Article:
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A Modern Odyssey

January 13th, 2017  |  by  |  published in Classic Films | Leave A Comment »

A Modern Odyssey

When asked by Jean Mitry in 1955 to list his favorite films among the ones he had directed, John Ford included The Long Voyage Home (1940) among a handful of titles. At the time of its release, John Mosher wrote in The New Yorker that this was “one of the most magnificent films in film […]

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Inspired Lunacy

December 26th, 2016  |  by  |  published in Classic Films | Leave A Comment »

Inspired Lunacy

I had a difficult time compiling my Top 20 Screwball Comedies list. The biggest challenge was where to put Bringing Up Baby (1938). In the end, I gave it the number two spot, right behind Duck Soup (1933). Andrew Sarris referred to Bringing Up Baby as the screwiest of the screwball comedies. In an article […]

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Bold Charcoal Sketch

November 22nd, 2016  |  by  |  published in Classic Films | Leave A Comment »

Bold Charcoal Sketch

In Barbara Leaming’s book Orson Welles: A Biography, Welles described his film Macbeth (1948) as a bold charcoal sketch of the play. Welles had convinced Herbert Yates, who headed up Republic Pictures, to fund the production, though he was given a budget of only $700,000. And when Republic’s board of directors grumbled about the decision, […]

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Silly Little Irish Story

November 1st, 2016  |  by  |  published in Classic Films | Leave A Comment »

Silly Little Irish Story

One of John Ford’s most popular films — The Quiet Man (1952) — almost didn’t happen. According to Jordan R. Young’s book John Ford’s The Quiet Man, Ford first tried to secure funding for the movie back in 1937. That was a year after he had purchased the story for just $10. Maureen O’Hara explained […]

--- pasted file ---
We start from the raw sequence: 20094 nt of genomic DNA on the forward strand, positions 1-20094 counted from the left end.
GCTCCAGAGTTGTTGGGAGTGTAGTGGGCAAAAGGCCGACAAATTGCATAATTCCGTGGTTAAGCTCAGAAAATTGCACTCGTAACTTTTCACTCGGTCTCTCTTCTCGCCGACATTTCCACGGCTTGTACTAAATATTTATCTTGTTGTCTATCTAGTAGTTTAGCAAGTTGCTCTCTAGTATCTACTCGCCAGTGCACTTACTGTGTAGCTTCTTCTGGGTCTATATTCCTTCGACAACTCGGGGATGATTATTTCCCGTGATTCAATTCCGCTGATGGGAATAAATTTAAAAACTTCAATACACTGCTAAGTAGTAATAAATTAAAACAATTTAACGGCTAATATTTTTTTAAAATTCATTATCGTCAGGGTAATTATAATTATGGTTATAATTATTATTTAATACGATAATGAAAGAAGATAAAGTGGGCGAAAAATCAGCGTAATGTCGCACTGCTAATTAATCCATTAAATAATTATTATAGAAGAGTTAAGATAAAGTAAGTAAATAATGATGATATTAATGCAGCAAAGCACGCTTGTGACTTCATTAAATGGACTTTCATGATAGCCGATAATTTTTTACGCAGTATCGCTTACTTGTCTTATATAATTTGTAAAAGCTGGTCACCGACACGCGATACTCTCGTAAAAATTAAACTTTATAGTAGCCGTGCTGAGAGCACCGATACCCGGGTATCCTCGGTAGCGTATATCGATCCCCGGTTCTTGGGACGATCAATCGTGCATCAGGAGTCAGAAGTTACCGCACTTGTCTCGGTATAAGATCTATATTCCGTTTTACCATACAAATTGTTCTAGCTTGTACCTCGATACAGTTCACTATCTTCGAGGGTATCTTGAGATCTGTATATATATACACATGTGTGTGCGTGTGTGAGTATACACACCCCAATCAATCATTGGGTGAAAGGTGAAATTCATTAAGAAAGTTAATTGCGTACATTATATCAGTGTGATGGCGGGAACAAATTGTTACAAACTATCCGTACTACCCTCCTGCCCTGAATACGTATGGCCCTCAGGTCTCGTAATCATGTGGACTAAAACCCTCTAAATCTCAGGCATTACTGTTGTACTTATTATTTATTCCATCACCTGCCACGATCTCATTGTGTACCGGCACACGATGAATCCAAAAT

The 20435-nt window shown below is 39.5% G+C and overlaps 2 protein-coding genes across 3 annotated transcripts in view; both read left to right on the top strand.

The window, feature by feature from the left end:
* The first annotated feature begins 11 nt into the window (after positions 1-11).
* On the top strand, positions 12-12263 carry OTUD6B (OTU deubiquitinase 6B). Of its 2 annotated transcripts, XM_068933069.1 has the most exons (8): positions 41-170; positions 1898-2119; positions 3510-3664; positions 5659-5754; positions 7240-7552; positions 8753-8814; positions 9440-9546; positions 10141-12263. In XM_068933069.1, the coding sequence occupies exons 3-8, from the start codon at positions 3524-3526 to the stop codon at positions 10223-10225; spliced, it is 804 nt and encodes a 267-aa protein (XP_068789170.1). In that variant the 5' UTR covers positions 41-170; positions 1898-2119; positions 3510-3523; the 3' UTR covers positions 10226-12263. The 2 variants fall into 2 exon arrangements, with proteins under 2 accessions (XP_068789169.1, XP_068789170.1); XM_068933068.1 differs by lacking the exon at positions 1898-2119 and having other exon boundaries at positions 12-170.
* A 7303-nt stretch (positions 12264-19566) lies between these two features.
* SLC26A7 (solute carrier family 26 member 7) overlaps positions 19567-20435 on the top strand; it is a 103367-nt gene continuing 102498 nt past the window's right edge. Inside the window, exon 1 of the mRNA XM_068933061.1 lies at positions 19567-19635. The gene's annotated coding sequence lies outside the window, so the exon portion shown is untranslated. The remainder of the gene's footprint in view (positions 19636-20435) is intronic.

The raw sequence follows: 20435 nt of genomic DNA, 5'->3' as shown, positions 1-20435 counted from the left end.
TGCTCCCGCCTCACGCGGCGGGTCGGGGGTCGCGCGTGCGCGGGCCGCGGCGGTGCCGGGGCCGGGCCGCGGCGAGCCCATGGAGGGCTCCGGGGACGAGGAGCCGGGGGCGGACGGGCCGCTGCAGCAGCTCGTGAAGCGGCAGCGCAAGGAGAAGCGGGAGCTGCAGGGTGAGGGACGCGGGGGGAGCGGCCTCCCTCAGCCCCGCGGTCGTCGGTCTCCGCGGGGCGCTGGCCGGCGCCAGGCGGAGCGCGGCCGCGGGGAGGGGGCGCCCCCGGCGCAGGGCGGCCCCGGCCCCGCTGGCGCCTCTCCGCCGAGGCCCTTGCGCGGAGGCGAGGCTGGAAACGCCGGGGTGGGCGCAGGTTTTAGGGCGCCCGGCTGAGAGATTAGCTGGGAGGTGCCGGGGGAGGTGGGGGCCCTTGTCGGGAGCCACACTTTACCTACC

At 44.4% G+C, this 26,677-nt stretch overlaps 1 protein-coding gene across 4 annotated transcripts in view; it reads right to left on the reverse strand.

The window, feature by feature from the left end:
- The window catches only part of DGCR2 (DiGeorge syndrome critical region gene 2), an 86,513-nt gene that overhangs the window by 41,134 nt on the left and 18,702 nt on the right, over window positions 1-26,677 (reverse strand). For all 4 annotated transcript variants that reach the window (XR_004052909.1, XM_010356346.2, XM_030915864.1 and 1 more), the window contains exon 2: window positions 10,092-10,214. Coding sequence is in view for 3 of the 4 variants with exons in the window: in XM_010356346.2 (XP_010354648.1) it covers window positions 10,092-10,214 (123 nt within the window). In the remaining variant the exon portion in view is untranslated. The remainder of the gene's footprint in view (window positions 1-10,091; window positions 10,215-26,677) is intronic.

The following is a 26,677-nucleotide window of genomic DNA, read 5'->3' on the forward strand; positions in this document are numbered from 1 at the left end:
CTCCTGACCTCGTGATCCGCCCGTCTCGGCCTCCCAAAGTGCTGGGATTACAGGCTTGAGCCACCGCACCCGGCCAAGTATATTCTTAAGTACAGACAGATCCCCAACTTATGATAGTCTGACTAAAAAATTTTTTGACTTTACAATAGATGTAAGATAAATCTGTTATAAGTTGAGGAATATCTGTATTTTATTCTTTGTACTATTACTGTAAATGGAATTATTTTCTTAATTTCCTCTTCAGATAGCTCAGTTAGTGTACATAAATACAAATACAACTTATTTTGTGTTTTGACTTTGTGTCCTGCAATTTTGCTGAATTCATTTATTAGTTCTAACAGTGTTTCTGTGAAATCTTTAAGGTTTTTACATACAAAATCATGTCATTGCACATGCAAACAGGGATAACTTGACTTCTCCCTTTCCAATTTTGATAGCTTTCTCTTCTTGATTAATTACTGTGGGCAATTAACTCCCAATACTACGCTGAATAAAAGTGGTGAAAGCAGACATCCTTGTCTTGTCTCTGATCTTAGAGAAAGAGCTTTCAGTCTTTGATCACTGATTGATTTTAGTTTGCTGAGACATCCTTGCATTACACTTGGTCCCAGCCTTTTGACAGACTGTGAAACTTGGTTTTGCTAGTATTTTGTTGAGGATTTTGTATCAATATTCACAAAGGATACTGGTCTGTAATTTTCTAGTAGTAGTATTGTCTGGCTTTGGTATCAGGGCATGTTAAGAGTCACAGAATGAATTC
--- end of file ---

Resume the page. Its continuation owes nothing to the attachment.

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Watch the Skies

October 13th, 2016  |  by  |  published in Classic Films | Leave A Comment »

Watch the Skies

Just who was responsible for The Thing from Another World (1951)? If you look at the credits, you can see it was directed by Christian Nyby. But if you ask any Howard Hawks fan, you’ll probably be told it’s pure Hawks. The promotional materials of the time have Hawks’ name in big letters above the […]

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Ways of Escape

September 27th, 2016  |  by  |  published in Classic Films | Leave A Comment »

Ways of Escape

We talk about the great directors, yet it’s always a group effort. It takes a strong director to steer the many divergent elements in the same direction. When the process works, all the elements fit together so the result is equal to more than the sum of the parts. The Third Man (1949) is a […]

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Who Cares Whodunit

September 8th, 2016  |  by  |  published in Classic Films | Leave A Comment »

Who Cares Whodunit

What if someone created a murder mystery so entertaining you didn’t care who did the murder? That’s the case with The Big Sleep (1946). Based on Raymond Chandler’s first novel, the story draws private detective Philip Marlowe (Humphrey Bogart) into an ever expanding circle of corruption and conspiracy. Eight deaths are woven throughout the book […]

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The Forgotten Man

August 25th, 2016  |  by  |  published in Classic Films | Leave A Comment »

The Forgotten Man

While the screwball comedy is a byproduct of the Great Depression, not every screwball comedy reflects the era head-on. My Man Godfrey (1936) is both a spoof of — and a commentary on — the financial inequities at the time. The movie-going public was well aware the Depression was hitting the poor much harder than […]